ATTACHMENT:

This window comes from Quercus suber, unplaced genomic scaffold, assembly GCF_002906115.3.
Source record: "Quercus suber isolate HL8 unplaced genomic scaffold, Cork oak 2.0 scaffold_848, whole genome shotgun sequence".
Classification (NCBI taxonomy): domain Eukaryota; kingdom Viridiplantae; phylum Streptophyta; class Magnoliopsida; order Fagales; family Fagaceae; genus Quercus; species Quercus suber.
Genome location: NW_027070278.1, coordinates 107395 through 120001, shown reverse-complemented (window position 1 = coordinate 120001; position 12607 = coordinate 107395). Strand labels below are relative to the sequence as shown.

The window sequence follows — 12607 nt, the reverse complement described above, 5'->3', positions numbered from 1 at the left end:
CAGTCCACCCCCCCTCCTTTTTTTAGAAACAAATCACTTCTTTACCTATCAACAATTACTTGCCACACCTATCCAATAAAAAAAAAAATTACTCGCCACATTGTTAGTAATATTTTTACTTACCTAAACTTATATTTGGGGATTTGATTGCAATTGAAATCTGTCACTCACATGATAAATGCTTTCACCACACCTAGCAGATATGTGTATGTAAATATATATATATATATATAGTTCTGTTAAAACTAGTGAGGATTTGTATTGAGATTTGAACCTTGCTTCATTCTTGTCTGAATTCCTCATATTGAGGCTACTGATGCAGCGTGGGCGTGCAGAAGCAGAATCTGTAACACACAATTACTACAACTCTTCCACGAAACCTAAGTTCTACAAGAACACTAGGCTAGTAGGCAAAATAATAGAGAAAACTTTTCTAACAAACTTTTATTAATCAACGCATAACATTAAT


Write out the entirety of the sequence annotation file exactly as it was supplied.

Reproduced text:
This window comes from Quercus suber, unplaced genomic scaffold, assembly GCF_002906115.3.
Source record: "Quercus suber isolate HL8 unplaced genomic scaffold, Cork oak 2.0 scaffold_848, whole genome shotgun sequence".
Classification (NCBI taxonomy): domain Eukaryota; kingdom Viridiplantae; phylum Streptophyta; class Magnoliopsida; order Fagales; family Fagaceae; genus Quercus; species Quercus suber.
Genome location: NW_027070278.1, coordinates 107395 through 120001, shown reverse-complemented (window position 1 = coordinate 120001; position 12607 = coordinate 107395). Strand labels below are relative to the sequence as shown.

The window sequence follows — 12607 nt, the reverse complement described above, 5'->3', positions numbered from 1 at the left end:
CAGTCCACCCCCCCTCCTTTTTTTAGAAACAAATCACTTCTTTACCTATCAACAATTACTTGCCACACCTATCCAATAAAAAAAAAAATTACTCGCCACATTGTTAGTAATATTTTTACTTACCTAAACTTATATTTGGGGATTTGATTGCAATTGAAATCTGTCACTCACATGATAAATGCTTTCACCACACCTAGCAGATATGTGTATGTAAATATATATATATATATATAGTTCTGTTAAAACTAGTGAGGATTTGTATTGAGATTTGAACCTTGCTTCATTCTTGTCTGAATTCCTCATATTGAGGCTACTGATGCAGCGTGGGCGTGCAGAAGCAGAATCTGTAACACACAATTACTACAACTCTTCCACGAAACCTAAGTTCTACAAGAACACTAGGCTAGTAGGCAAAATAATAGAGAAAACTTTTCTAACAAACTTTTATTAATCAACGCATAACATTAAT